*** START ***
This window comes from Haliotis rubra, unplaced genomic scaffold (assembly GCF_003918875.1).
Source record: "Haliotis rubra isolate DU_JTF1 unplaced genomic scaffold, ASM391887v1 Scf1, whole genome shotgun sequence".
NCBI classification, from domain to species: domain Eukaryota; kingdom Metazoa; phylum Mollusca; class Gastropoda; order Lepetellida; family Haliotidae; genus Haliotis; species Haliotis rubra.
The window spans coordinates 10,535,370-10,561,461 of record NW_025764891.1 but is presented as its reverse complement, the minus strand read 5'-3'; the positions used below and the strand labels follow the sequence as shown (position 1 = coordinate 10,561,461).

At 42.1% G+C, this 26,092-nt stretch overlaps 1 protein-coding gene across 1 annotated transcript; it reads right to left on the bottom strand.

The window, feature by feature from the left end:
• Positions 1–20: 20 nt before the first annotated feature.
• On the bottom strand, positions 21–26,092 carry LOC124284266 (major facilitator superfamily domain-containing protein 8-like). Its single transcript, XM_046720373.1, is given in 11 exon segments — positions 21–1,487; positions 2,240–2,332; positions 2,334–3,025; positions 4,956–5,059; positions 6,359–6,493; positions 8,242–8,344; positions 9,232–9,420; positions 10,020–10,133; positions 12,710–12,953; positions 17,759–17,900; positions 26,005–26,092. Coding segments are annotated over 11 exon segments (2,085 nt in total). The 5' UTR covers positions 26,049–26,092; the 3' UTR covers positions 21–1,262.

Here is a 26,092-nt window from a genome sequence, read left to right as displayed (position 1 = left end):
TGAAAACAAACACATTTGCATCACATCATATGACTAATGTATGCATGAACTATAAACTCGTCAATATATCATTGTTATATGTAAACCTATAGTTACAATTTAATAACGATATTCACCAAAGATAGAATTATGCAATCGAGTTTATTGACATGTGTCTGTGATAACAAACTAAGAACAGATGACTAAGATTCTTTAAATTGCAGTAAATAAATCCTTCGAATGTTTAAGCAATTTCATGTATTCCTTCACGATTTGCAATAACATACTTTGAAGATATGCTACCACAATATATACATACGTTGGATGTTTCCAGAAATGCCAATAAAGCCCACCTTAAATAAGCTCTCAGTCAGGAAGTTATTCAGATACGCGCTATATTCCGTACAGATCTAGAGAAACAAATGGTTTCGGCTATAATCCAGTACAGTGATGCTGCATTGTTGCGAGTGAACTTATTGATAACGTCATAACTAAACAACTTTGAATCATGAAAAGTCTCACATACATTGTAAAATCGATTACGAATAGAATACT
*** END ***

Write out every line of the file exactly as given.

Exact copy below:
This window comes from Haliotis rubra, unplaced genomic scaffold (assembly GCF_003918875.1).
Source record: "Haliotis rubra isolate DU_JTF1 unplaced genomic scaffold, ASM391887v1 Scf1, whole genome shotgun sequence".
NCBI classification, from domain to species: domain Eukaryota; kingdom Metazoa; phylum Mollusca; class Gastropoda; order Lepetellida; family Haliotidae; genus Haliotis; species Haliotis rubra.
The window spans coordinates 10,535,370-10,561,461 of record NW_025764891.1 but is presented as its reverse complement, the minus strand read 5'-3'; the positions used below and the strand labels follow the sequence as shown (position 1 = coordinate 10,561,461).

At 42.1% G+C, this 26,092-nt stretch overlaps 1 protein-coding gene across 1 annotated transcript; it reads right to left on the bottom strand.

The window, feature by feature from the left end:
• Positions 1–20: 20 nt before the first annotated feature.
• On the bottom strand, positions 21–26,092 carry LOC124284266 (major facilitator superfamily domain-containing protein 8-like). Its single transcript, XM_046720373.1, is given in 11 exon segments — positions 21–1,487; positions 2,240–2,332; positions 2,334–3,025; positions 4,956–5,059; positions 6,359–6,493; positions 8,242–8,344; positions 9,232–9,420; positions 10,020–10,133; positions 12,710–12,953; positions 17,759–17,900; positions 26,005–26,092. Coding segments are annotated over 11 exon segments (2,085 nt in total). The 5' UTR covers positions 26,049–26,092; the 3' UTR covers positions 21–1,262.

Here is a 26,092-nt window from a genome sequence, read left to right as displayed (position 1 = left end):
TGAAAACAAACACATTTGCATCACATCATATGACTAATGTATGCATGAACTATAAACTCGTCAATATATCATTGTTATATGTAAACCTATAGTTACAATTTAATAACGATATTCACCAAAGATAGAATTATGCAATCGAGTTTATTGACATGTGTCTGTGATAACAAACTAAGAACAGATGACTAAGATTCTTTAAATTGCAGTAAATAAATCCTTCGAATGTTTAAGCAATTTCATGTATTCCTTCACGATTTGCAATAACATACTTTGAAGATATGCTACCACAATATATACATACGTTGGATGTTTCCAGAAATGCCAATAAAGCCCACCTTAAATAAGCTCTCAGTCAGGAAGTTATTCAGATACGCGCTATATTCCGTACAGATCTAGAGAAACAAATGGTTTCGGCTATAATCCAGTACAGTGATGCTGCATTGTTGCGAGTGAACTTATTGATAACGTCATAACTAAACAACTTTGAATCATGAAAAGTCTCACATACATTGTAAAATCGATTACGAATAGAATACT